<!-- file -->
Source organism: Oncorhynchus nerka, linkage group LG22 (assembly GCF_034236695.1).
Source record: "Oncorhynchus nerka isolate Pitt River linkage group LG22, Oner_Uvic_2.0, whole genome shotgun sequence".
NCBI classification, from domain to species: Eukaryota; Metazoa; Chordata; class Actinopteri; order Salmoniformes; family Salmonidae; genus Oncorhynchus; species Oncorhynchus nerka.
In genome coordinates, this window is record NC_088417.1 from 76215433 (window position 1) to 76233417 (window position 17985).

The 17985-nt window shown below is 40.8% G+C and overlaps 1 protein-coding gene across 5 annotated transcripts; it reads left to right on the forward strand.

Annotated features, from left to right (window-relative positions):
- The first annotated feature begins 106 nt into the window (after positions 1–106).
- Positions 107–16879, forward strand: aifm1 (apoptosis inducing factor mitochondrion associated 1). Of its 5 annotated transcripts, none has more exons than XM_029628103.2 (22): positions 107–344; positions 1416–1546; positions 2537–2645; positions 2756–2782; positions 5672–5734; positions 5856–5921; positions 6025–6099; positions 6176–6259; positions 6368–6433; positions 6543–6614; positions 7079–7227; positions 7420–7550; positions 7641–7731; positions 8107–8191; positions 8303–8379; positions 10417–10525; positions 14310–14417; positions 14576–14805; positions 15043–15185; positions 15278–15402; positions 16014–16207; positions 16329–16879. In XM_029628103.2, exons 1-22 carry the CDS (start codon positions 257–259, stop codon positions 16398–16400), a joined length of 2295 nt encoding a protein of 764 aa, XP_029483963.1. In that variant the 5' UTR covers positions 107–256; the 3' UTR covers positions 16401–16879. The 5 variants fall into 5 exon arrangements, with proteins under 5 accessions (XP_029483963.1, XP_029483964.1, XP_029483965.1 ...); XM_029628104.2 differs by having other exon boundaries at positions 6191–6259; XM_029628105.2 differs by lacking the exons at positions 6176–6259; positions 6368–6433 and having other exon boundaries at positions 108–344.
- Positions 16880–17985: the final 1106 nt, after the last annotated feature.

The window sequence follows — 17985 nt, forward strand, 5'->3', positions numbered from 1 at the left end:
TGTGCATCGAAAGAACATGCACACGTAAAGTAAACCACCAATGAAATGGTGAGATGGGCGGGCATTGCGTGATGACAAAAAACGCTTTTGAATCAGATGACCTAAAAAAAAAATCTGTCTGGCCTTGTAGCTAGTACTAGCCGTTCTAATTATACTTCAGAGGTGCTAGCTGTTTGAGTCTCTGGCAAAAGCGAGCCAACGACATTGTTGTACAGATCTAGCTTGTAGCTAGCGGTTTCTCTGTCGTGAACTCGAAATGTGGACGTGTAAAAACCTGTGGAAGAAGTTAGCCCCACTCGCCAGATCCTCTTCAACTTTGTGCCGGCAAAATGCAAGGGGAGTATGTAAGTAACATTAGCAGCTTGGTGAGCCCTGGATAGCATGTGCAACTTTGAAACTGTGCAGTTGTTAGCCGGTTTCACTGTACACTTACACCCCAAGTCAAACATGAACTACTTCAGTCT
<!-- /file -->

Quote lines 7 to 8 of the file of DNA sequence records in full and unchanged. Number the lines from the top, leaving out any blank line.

- The first annotated feature begins 106 nt into the window (after positions 1–106).
- Positions 107–16879, forward strand: aifm1 (apoptosis inducing factor mitochondrion associated 1). Of its 5 annotated transcripts, none has more exons than XM_029628103.2 (22): positions 107–344; positions 1416–1546; positions 2537–2645; positions 2756–2782; positions 5672–5734; positions 5856–5921; positions 6025–6099; positions 6176–6259; positions 6368–6433; positions 6543–6614; positions 7079–7227; positions 7420–7550; positions 7641–7731; positions 8107–8191; positions 8303–8379; positions 10417–10525; positions 14310–14417; positions 14576–14805; positions 15043–15185; positions 15278–15402; positions 16014–16207; positions 16329–16879. In XM_029628103.2, exons 1-22 carry the CDS (start codon positions 257–259, stop codon positions 16398–16400), a joined length of 2295 nt encoding a protein of 764 aa, XP_029483963.1. In that variant the 5' UTR covers positions 107–256; the 3' UTR covers positions 16401–16879. The 5 variants fall into 5 exon arrangements, with proteins under 5 accessions (XP_029483963.1, XP_029483964.1, XP_029483965.1 ...); XM_029628104.2 differs by having other exon boundaries at positions 6191–6259; XM_029628105.2 differs by lacking the exons at positions 6176–6259; positions 6368–6433 and having other exon boundaries at positions 108–344.